What is your vision of an enjoyable family Thanksgiving dinner? Perhaps the crisp, colorful fall day has relatives shaking off the cold as they enter your festive home warmed by a crackling fire, tantalizing aromas and a perfectly roasted turkey ready to be carved. Or maybe not. If you haven’t seen your relatives for months, do you end up gathering to feast or fight or both? Does this sudden intimacy make you proud to share your adult accomplishments with the group or feel like you should be sitting at the children’s table?
Sometimes the best way out of a prickly situation is to step back, laugh and accept your family as they are now, not as you want them to be. Let’s review five Thanksgiving comedy-dramas (Home for the Holidays, The House of Yes, Pieces of April, Planes, Trains and Automobiles, and What's Cooking) that may help you prepare for the holiday and leave you appreciating that your kin might not be that bad after all.
Steve Martin, Patron Saint of the Thanksgiving Homeward Bound. Image: Featureflash / Shutterstock.com
Home for the Holidays (1995)
Just laid off from her museum job as an art restorer, Claudia (Holly Hunter) returns to her aging parents’ Baltimore home without her only daughter who has stayed behind to have sex with her boyfriend for the first time. Her gay brother Tommy (Robert Downey, Jr.) shows up without his long-time partner Jack and brings a new man Leo (Dylan McDermott). Her resentful sister Joanne (Cynthia Stevenson) comes with her uptight banker husband and their two disagreeable children. Then there is eccentric Aunt Gladys (Geraldine Chaplin) to round out a perfect set up for heated arguments amid the feasting and frustration.
The House of Yes (1997)
If you enjoy dark, biting satire, you’ll love this twisted tale about adult twins (Josh Hamilton, Parker Posey) who have a special relationship, their mother (Genevieve Bujold) and their slacker baby brother Anthony (Freddie Prinze, Jr.), who lives at home making sure his sister takes her meds. Twin son Marty shows up at the beautiful family mansion with his unannounced fiance Lesly (Tori Spelling) on Thanksgiving Day, 20 years after the Kennedy assassination. Fragile and tempestuous, his twin sister Jacky-O, recently released from a mental hospital, tries to stay calm while wearing her favorite pink outfit, just like Jackie Kennedy’s on the day her husband was shot. It’s kind of like the Bates family before mom bought the motel.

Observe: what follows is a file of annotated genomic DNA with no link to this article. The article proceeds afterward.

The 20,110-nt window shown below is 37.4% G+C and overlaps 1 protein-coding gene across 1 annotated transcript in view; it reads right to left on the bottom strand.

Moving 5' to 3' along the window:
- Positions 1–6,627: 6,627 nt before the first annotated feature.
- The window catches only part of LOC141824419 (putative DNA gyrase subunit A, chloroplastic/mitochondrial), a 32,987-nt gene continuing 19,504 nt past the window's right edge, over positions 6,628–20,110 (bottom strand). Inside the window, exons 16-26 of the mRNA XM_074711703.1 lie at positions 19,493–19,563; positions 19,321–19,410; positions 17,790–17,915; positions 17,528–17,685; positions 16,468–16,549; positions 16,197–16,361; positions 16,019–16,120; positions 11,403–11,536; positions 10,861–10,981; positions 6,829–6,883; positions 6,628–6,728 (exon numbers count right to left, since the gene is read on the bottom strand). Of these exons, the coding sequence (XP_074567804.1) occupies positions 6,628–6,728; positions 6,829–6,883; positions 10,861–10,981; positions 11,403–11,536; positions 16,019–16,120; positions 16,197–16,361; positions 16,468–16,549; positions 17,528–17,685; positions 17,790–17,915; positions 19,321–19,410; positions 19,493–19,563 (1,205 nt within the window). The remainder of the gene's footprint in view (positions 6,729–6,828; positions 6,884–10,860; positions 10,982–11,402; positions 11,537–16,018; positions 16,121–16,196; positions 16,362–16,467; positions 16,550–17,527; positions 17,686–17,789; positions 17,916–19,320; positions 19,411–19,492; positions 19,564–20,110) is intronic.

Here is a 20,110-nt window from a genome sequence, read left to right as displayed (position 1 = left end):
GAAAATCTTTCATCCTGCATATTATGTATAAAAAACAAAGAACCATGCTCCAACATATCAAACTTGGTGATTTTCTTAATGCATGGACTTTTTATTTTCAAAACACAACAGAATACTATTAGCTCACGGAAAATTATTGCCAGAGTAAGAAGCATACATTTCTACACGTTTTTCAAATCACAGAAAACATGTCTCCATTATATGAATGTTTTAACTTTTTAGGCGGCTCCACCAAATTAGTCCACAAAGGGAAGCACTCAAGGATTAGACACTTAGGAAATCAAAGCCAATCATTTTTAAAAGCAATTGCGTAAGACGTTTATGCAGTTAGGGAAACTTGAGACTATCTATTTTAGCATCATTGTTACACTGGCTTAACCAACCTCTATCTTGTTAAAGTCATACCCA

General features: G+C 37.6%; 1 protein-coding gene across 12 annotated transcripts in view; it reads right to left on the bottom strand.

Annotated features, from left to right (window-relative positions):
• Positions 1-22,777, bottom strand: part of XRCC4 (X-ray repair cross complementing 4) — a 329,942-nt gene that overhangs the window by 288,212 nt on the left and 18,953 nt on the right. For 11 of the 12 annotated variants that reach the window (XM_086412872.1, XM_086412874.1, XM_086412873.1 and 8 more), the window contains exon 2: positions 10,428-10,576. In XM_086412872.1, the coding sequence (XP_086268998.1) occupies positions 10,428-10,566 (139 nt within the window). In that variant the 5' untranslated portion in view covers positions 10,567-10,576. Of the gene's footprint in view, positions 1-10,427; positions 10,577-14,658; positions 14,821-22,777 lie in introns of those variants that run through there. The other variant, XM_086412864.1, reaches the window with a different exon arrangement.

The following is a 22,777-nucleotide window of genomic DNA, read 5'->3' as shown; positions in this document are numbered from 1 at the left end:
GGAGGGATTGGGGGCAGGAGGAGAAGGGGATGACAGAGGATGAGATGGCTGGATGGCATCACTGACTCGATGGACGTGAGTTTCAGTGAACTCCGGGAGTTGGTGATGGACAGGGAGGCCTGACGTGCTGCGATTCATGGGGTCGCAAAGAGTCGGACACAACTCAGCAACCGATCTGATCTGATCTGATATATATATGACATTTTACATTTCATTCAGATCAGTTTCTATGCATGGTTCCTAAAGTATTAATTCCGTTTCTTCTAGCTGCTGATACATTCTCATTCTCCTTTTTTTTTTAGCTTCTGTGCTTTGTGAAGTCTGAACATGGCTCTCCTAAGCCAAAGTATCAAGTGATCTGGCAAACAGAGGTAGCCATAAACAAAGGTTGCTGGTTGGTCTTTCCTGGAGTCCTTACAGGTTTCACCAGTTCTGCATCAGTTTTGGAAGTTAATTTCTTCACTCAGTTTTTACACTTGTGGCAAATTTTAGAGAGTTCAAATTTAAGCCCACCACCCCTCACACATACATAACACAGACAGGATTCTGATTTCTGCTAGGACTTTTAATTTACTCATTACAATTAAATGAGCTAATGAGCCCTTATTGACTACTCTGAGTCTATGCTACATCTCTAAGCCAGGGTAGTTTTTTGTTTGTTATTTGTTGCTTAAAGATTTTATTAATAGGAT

Pieces of April (2003)
An estranged daughter April (Katie Holmes), living in a lower Manhattan tenement with her boyfriend Bobby (Derek Luke), invites her parents (Patricia Clarkson in an award-winning performance, Oliver Platt) to Thanksgiving dinner when the oven goes out. With many laughs and heartbreaking tears, the film focuses on the holiday’s challenges. Bobby has to find a suit to make a good impression on the parents. Her parents have to make frequent stops for donuts, bathroom breaks and an occasional joint on their trek from the suburbs. April has to find a way to cook the turkey dinner in what may be her last visit with her mother, who is dying of breast cancer.
John Hughes’ classic comedy of errors stars Steve Martin and John Candy. The film shows how an uptight marketing executive attempts to return home from New York to Chicago to share Thanksgiving with his family. What should have been a quick two-hour flight turns into a three-day ordeal that is thwarted at every turn by Midwest weather and an obnoxious, but lovable motor-mouth shower curtain ring salesman. Anyone who has traveled on holidays will sympathize after they stop laughing.
What’s Cooking (2000)
Bend It Like Beckham director Gurinder Chadha, a London-raised Punjabi Sikh with a global perspective, set out to make a movie that would help Europeans understand the diverse fabric of American society through family, food and feasting. Set in LA’s middle-class Fairfax District, four neighboring families of Vietnamese (Joan Chen), Cuban (Mercedes Ruehl), Jewish (Kyra Sedwick, Julianna Margulies) and African-American (Alfre Woodward, Dennis Haysbert) heritage celebrate Thanksgiving each in their own way by adding their ethnic foods and flavors to the turkey dinner while resolving family crises. They have similar trials and tribulations, but each family handles them in their own way. This film proves that we are all unique and we are all one.
Cathie Glenn Jennings is a champion for comedy and relationship movies that, like music, have the power to change how you feel. She is the author of Movie Guide to Romantic Comedies: 100 Chick Flicks To Make You Laugh and Feel Happy Ever After. Visit her website at www.MovieGuideChickFlicks.com.
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